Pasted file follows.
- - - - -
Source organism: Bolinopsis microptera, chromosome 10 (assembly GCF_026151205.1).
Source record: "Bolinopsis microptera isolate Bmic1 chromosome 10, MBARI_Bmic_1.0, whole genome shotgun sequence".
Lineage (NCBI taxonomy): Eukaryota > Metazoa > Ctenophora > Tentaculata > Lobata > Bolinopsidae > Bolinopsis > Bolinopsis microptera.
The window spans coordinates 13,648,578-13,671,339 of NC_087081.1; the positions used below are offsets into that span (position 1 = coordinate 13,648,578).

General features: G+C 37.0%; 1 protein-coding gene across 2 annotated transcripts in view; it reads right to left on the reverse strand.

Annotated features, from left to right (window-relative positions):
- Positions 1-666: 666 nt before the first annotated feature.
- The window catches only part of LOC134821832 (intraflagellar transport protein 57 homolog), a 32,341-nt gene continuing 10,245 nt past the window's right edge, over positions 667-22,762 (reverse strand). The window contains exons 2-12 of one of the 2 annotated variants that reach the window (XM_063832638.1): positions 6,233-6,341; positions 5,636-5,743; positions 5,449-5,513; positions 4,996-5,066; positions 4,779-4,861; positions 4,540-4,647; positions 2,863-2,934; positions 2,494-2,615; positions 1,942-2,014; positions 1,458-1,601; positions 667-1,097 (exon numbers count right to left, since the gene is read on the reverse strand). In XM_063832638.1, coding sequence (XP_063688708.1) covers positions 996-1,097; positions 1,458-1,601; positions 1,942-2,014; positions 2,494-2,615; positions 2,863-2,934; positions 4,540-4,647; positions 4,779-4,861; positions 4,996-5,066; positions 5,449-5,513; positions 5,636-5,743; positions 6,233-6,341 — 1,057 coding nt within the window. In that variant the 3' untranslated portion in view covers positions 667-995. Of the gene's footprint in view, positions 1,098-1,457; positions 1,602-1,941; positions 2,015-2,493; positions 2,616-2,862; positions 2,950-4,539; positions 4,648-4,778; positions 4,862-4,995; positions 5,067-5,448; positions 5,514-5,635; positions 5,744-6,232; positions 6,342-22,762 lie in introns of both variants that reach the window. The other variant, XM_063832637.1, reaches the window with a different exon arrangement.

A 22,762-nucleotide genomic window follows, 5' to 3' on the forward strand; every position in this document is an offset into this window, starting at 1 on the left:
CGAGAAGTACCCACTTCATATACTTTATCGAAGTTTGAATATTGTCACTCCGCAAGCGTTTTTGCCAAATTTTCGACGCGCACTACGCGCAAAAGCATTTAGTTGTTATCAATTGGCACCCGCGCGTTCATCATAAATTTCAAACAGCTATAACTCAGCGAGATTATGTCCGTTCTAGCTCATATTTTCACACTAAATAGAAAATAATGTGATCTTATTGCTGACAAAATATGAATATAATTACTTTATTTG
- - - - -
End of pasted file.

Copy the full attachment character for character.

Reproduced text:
Source organism: Bolinopsis microptera, chromosome 10 (assembly GCF_026151205.1).
Source record: "Bolinopsis microptera isolate Bmic1 chromosome 10, MBARI_Bmic_1.0, whole genome shotgun sequence".
Lineage (NCBI taxonomy): Eukaryota > Metazoa > Ctenophora > Tentaculata > Lobata > Bolinopsidae > Bolinopsis > Bolinopsis microptera.
The window spans coordinates 13,648,578-13,671,339 of NC_087081.1; the positions used below are offsets into that span (position 1 = coordinate 13,648,578).

General features: G+C 37.0%; 1 protein-coding gene across 2 annotated transcripts in view; it reads right to left on the reverse strand.

Annotated features, from left to right (window-relative positions):
- Positions 1-666: 666 nt before the first annotated feature.
- The window catches only part of LOC134821832 (intraflagellar transport protein 57 homolog), a 32,341-nt gene continuing 10,245 nt past the window's right edge, over positions 667-22,762 (reverse strand). The window contains exons 2-12 of one of the 2 annotated variants that reach the window (XM_063832638.1): positions 6,233-6,341; positions 5,636-5,743; positions 5,449-5,513; positions 4,996-5,066; positions 4,779-4,861; positions 4,540-4,647; positions 2,863-2,934; positions 2,494-2,615; positions 1,942-2,014; positions 1,458-1,601; positions 667-1,097 (exon numbers count right to left, since the gene is read on the reverse strand). In XM_063832638.1, coding sequence (XP_063688708.1) covers positions 996-1,097; positions 1,458-1,601; positions 1,942-2,014; positions 2,494-2,615; positions 2,863-2,934; positions 4,540-4,647; positions 4,779-4,861; positions 4,996-5,066; positions 5,449-5,513; positions 5,636-5,743; positions 6,233-6,341 — 1,057 coding nt within the window. In that variant the 3' untranslated portion in view covers positions 667-995. Of the gene's footprint in view, positions 1,098-1,457; positions 1,602-1,941; positions 2,015-2,493; positions 2,616-2,862; positions 2,950-4,539; positions 4,648-4,778; positions 4,862-4,995; positions 5,067-5,448; positions 5,514-5,635; positions 5,744-6,232; positions 6,342-22,762 lie in introns of both variants that reach the window. The other variant, XM_063832637.1, reaches the window with a different exon arrangement.

A 22,762-nucleotide genomic window follows, 5' to 3' on the forward strand; every position in this document is an offset into this window, starting at 1 on the left:
CGAGAAGTACCCACTTCATATACTTTATCGAAGTTTGAATATTGTCACTCCGCAAGCGTTTTTGCCAAATTTTCGACGCGCACTACGCGCAAAAGCATTTAGTTGTTATCAATTGGCACCCGCGCGTTCATCATAAATTTCAAACAGCTATAACTCAGCGAGATTATGTCCGTTCTAGCTCATATTTTCACACTAAATAGAAAATAATGTGATCTTATTGCTGACAAAATATGAATATAATTACTTTATTTG